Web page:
The Diversity Advantage
Speech Secretary to the Treasury: The Diversity Advantage
This afternoon the Treasury’s Secretary and Chief Executive Gabriel Makhlouf spoke to a group of business leaders at the Trans-Tasman Business Circle in Wellington, on how diversity of thinking offers a performance advantage. Below is the introduction to the speech, and a link to the full script on the Treasury website.
When we first started talking about diversity at the Treasury, someone suggested that deliberately starting to look for, and employing, different types of people was like asking the All Blacks to select a couple of badminton players. That's absurd of course, but it highlights a silent misgiving many people have when the subject of diversity is raised. In a survey by business magazine Forbes, 41% of executives identified the ‘failure to perceive the connection between diversity and business drivers’ as a barrier to developing and implementing a diversity strategy. In the absence of a business case, people don’t see the point. Or worse, they see diversity as compromising performance.
The reality is quite the opposite. Diversity doesn’t compromise performance. It’s a performance advantage. In particular, it’s the key to a strong team, and this is the idea at the heart of what I want to talk about today. Diversity - especially diversity of thinking - is essential to a world-beating team, and a world-class public service.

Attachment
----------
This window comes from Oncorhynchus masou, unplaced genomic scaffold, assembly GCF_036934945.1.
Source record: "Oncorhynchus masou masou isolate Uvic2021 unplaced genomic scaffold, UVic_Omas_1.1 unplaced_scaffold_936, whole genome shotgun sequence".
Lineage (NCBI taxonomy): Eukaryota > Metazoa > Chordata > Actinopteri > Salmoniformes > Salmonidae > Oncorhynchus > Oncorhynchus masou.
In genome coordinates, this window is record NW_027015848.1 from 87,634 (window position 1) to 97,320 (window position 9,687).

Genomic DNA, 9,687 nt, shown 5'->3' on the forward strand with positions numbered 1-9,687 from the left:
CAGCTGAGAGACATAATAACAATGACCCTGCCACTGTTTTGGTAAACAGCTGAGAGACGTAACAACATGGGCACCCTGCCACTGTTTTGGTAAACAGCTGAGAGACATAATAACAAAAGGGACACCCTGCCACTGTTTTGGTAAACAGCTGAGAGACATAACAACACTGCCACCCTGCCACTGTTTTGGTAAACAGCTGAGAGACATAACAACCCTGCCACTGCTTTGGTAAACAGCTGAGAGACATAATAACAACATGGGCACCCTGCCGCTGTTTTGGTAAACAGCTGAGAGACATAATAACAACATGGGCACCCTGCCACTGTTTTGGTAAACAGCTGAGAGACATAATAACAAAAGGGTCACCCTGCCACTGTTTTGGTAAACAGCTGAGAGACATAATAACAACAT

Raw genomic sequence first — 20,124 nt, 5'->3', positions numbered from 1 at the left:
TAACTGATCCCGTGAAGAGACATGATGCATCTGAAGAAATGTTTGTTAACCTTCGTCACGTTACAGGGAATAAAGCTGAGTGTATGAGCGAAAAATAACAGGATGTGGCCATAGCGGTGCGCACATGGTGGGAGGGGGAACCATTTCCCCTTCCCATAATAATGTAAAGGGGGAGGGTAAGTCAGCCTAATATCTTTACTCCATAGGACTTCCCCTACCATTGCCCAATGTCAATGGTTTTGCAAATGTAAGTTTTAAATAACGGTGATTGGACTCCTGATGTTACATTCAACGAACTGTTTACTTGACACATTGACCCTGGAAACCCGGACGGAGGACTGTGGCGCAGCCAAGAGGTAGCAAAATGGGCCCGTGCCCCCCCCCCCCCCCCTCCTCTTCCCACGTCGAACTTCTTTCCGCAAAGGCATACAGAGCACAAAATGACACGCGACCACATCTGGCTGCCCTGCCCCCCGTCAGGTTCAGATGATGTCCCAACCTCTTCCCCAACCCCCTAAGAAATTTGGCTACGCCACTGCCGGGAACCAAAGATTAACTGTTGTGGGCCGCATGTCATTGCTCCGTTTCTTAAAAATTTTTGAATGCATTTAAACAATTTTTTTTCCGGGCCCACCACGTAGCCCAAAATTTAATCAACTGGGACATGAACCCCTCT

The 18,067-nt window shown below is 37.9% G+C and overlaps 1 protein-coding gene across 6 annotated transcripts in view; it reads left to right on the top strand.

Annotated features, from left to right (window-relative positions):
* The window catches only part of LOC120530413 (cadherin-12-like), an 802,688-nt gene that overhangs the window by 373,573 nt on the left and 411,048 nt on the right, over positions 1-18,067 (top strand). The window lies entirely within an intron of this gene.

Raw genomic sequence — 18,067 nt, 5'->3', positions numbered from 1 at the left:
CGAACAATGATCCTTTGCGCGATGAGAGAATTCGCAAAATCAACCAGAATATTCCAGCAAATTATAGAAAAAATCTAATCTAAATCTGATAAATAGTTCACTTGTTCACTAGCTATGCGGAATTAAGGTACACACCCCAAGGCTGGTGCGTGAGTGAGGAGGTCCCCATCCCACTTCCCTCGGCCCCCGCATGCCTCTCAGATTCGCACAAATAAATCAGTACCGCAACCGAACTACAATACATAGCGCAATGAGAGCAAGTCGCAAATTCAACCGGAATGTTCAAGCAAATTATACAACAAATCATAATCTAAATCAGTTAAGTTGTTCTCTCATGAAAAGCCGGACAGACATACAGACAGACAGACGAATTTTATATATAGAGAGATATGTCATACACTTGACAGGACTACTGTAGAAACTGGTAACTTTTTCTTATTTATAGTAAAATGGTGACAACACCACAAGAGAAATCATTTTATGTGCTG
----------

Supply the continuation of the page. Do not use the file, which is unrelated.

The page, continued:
Where the goal of a rugby team is to manufacture tries to win a game, the Treasury, and the wider state sector, is like a team that manufactures ideas to solve policy problems. Like a good sports team needs diverse skills, we need diverse perspectives to produce the best ideas we can. We also need diversity of experience to make sure the ideas we come up with are practical, and so we can see them through from conception to implementation.
Today I want to talk about why diversity of thinking matters more than ever for New Zealand, why unconscious bias can get in the way, and what we’re doing at the Treasury to challenge our thinking in new ways.
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